Dr. David Brownstein,  editor of Dr. David Brownstein’s Natural Way to Health newsletter, is a board-certified family physician and one of the nation’s foremost practitioners of holistic medicine. Dr. Brownstein has lectured internationally to physicians and others about his success with natural hormones and nutritional therapies in his practice. His books include Drugs That Don’t Work and Natural Therapies That Do!; Iodine: Why You Need It, Why You Can’t Live Without It; Salt Your Way To Health; The Miracle of Natural Hormones; Overcoming Arthritis, Overcoming Thyroid Disorders; The Guide to a Gluten-Free Diet; and The Guide to Healthy Eating. He is the medical director of the Center for Holistic Medicine in West Bloomfield, Mich., where he lives with his wife, Allison, and their teenage daughters, Hailey and Jessica.

Tags: Exercise Fights Depression

Exercise Fights Depression

Monday, 05 Dec 2011 10:45 AM


Question: Can exercise actually combat depression?

Dr. Brownstein's Answer:

For fighting depression, exercise has been shown to outperform psychotropic drug therapy in numerous studies. Furthermore, it has demonstrated this positive effect without any risk of adverse effects. Exercise should be the first recommendation given to a patient suffering from depression.

Researchers studying exercise as a treatment for depression examined three groups of subjects: a group treated with exercise, a group treated with exercise and Zoloft (one of a class of antidepressant drugs known as selective serotonin reuptake inhibitors), and a group treated with Zoloft alone. Researchers reported that after four months of treatment, depression significantly improved in all three groups.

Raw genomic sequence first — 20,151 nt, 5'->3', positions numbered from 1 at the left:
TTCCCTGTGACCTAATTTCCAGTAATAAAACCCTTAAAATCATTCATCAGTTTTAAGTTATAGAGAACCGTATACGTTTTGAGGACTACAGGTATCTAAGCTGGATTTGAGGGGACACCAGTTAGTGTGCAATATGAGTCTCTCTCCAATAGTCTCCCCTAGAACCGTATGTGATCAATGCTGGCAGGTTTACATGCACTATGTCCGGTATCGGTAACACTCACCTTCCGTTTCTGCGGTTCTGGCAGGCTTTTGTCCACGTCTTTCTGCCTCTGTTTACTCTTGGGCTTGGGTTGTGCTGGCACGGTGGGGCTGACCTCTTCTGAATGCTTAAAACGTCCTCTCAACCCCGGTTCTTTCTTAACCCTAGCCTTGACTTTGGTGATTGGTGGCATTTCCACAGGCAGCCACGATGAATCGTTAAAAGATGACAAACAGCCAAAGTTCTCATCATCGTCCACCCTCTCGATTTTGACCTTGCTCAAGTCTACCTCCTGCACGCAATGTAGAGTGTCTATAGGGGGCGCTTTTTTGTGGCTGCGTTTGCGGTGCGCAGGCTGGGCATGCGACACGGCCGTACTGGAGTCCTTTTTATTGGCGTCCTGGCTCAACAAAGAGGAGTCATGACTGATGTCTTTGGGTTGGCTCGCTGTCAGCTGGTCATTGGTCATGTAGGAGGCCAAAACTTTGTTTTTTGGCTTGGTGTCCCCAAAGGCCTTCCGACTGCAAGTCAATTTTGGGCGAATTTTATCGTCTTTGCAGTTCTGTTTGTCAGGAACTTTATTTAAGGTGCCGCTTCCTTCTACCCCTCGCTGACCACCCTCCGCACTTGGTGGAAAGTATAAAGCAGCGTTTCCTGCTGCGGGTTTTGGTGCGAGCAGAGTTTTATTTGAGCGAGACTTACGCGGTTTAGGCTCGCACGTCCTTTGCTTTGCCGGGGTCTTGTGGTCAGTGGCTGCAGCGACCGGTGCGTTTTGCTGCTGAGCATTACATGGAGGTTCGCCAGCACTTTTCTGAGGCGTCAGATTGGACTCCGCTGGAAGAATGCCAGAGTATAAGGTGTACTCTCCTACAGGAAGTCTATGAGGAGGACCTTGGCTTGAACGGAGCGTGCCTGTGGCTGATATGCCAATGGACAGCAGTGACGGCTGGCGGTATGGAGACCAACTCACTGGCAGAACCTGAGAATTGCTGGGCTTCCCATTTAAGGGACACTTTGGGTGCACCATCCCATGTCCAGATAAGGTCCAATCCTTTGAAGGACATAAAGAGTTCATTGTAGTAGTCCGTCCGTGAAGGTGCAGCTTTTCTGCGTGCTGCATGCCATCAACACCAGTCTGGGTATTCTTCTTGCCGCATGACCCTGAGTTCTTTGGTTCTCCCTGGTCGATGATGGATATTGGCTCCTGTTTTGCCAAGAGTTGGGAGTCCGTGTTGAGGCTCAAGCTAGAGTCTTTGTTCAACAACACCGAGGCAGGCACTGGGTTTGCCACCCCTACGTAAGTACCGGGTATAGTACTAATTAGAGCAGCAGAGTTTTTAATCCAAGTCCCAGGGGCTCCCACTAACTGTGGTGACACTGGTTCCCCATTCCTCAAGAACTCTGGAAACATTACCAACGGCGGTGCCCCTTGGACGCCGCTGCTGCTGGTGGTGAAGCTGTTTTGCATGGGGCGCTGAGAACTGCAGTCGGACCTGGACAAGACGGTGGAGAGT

However, relapse of depression occurred in 38 percent of those treated with Zoloft and 31 percent of those treated with Zoloft and exercise. Yet those in the exercise-only group had just 8 percent recurrence of depression — and that's without the use of an expensive drug with numerous side effects.

How does exercise combat depression? Exercise has been shown not only to raise serotonin levels, but also help the body release amino acids called endorphins, which are produced in the pituitary gland and the hypothalamus portion of the brain when the body is excited. (Endorphins are also produced as a reaction to pain, consumption of spicy foods, and during and after sexual intercourse.)

Endorphins are thought to be responsible for the “runner’s high” many people experience with prolonged exercise. They also function as neurotransmitters and have been shown to have antidepressive activities. Daily exercise has been shown to elevate the body’s production of endorphins.

So how much exercise do you need? As little as 20 minutes a day, three times per week of mild, moderate, or hard exercise has been shown to help depression. Walking and running, aerobic and non-aerobic exercise all have been shown to have antidepressive benefits. And those benefits are long lasting; that means the longer you do it, the more benefit you’ll get.

Along with exercise, there is no question that the best prescription for preventing and treating depression is to eat a healthy diet full of fresh fruits and vegetables and whole, unrefined grains. In addition, drink adequate amounts of water, avoid artificial sweeteners such as aspartame, and ingest sufficient amounts of unrefined salt.



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Dr-Brownstein
Studies have shown that regular exercise fights depression better than some medications.
Exercise Fights Depression
378
2011-45-05
Monday, 05 Dec 2011 10:45 AM
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